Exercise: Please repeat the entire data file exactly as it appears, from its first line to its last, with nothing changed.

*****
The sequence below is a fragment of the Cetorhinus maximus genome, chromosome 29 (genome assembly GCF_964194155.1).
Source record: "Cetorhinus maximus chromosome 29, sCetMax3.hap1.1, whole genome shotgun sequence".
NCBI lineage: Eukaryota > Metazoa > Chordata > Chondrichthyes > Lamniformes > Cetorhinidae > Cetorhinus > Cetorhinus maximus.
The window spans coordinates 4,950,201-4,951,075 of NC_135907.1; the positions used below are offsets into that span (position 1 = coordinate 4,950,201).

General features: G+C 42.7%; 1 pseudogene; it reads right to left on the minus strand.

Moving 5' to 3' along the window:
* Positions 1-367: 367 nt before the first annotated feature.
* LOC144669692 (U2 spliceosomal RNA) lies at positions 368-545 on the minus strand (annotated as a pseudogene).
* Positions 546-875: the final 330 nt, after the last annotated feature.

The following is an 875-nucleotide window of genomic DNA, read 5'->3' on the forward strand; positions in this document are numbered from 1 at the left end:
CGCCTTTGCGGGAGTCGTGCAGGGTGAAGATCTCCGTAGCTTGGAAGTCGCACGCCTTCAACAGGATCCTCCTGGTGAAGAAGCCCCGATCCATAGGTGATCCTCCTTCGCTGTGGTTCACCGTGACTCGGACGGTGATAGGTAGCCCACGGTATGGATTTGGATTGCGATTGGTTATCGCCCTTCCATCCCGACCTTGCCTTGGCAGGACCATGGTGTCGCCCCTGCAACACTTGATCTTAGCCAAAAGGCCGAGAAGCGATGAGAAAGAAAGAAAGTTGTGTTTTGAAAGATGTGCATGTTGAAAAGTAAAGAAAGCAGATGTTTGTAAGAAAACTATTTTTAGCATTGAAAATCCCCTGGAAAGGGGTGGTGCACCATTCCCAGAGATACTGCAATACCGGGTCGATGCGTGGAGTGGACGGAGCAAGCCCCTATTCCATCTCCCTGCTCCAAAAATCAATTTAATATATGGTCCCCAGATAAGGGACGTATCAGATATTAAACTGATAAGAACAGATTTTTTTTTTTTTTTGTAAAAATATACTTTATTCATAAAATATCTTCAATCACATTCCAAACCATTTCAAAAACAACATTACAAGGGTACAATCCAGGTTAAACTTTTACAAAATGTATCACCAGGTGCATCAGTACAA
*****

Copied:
The sequence below is a fragment of the Cetorhinus maximus genome, chromosome 29 (genome assembly GCF_964194155.1).
Source record: "Cetorhinus maximus chromosome 29, sCetMax3.hap1.1, whole genome shotgun sequence".
NCBI lineage: Eukaryota > Metazoa > Chordata > Chondrichthyes > Lamniformes > Cetorhinidae > Cetorhinus > Cetorhinus maximus.
The window spans coordinates 4,950,201-4,951,075 of NC_135907.1; the positions used below are offsets into that span (position 1 = coordinate 4,950,201).

General features: G+C 42.7%; 1 pseudogene; it reads right to left on the minus strand.

Moving 5' to 3' along the window:
* Positions 1-367: 367 nt before the first annotated feature.
* LOC144669692 (U2 spliceosomal RNA) lies at positions 368-545 on the minus strand (annotated as a pseudogene).
* Positions 546-875: the final 330 nt, after the last annotated feature.

The following is an 875-nucleotide window of genomic DNA, read 5'->3' on the forward strand; positions in this document are numbered from 1 at the left end:
CGCCTTTGCGGGAGTCGTGCAGGGTGAAGATCTCCGTAGCTTGGAAGTCGCACGCCTTCAACAGGATCCTCCTGGTGAAGAAGCCCCGATCCATAGGTGATCCTCCTTCGCTGTGGTTCACCGTGACTCGGACGGTGATAGGTAGCCCACGGTATGGATTTGGATTGCGATTGGTTATCGCCCTTCCATCCCGACCTTGCCTTGGCAGGACCATGGTGTCGCCCCTGCAACACTTGATCTTAGCCAAAAGGCCGAGAAGCGATGAGAAAGAAAGAAAGTTGTGTTTTGAAAGATGTGCATGTTGAAAAGTAAAGAAAGCAGATGTTTGTAAGAAAACTATTTTTAGCATTGAAAATCCCCTGGAAAGGGGTGGTGCACCATTCCCAGAGATACTGCAATACCGGGTCGATGCGTGGAGTGGACGGAGCAAGCCCCTATTCCATCTCCCTGCTCCAAAAATCAATTTAATATATGGTCCCCAGATAAGGGACGTATCAGATATTAAACTGATAAGAACAGATTTTTTTTTTTTTTTGTAAAAATATACTTTATTCATAAAATATCTTCAATCACATTCCAAACCATTTCAAAAACAACATTACAAGGGTACAATCCAGGTTAAACTTTTACAAAATGTATCACCAGGTGCATCAGTACAA